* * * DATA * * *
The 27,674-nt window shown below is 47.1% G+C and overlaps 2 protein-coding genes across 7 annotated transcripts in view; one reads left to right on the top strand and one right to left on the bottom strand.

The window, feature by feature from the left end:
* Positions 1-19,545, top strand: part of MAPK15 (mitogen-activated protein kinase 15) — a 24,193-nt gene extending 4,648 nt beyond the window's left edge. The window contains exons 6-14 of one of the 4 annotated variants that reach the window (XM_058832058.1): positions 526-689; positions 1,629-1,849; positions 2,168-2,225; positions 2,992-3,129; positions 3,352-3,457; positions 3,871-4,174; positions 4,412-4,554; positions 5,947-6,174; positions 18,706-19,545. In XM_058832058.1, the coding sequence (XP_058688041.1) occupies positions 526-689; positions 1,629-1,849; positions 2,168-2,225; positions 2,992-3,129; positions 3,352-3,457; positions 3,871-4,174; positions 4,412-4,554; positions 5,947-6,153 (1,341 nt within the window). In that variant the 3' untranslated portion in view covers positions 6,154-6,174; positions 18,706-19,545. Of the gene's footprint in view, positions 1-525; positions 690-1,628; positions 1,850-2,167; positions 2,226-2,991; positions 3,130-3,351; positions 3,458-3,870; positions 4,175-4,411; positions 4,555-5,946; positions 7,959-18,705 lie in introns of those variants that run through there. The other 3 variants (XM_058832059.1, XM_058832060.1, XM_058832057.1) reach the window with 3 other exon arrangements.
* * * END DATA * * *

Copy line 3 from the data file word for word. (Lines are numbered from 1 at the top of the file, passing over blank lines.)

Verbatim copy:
* Positions 1-19,545, top strand: part of MAPK15 (mitogen-activated protein kinase 15) — a 24,193-nt gene extending 4,648 nt beyond the window's left edge. The window contains exons 6-14 of one of the 4 annotated variants that reach the window (XM_058832058.1): positions 526-689; positions 1,629-1,849; positions 2,168-2,225; positions 2,992-3,129; positions 3,352-3,457; positions 3,871-4,174; positions 4,412-4,554; positions 5,947-6,174; positions 18,706-19,545. In XM_058832058.1, the coding sequence (XP_058688041.1) occupies positions 526-689; positions 1,629-1,849; positions 2,168-2,225; positions 2,992-3,129; positions 3,352-3,457; positions 3,871-4,174; positions 4,412-4,554; positions 5,947-6,153 (1,341 nt within the window). In that variant the 3' untranslated portion in view covers positions 6,154-6,174; positions 18,706-19,545. Of the gene's footprint in view, positions 1-525; positions 690-1,628; positions 1,850-2,167; positions 2,226-2,991; positions 3,130-3,351; positions 3,458-3,870; positions 4,175-4,411; positions 4,555-5,946; positions 7,959-18,705 lie in introns of those variants that run through there. The other 3 variants (XM_058832059.1, XM_058832060.1, XM_058832057.1) reach the window with 3 other exon arrangements.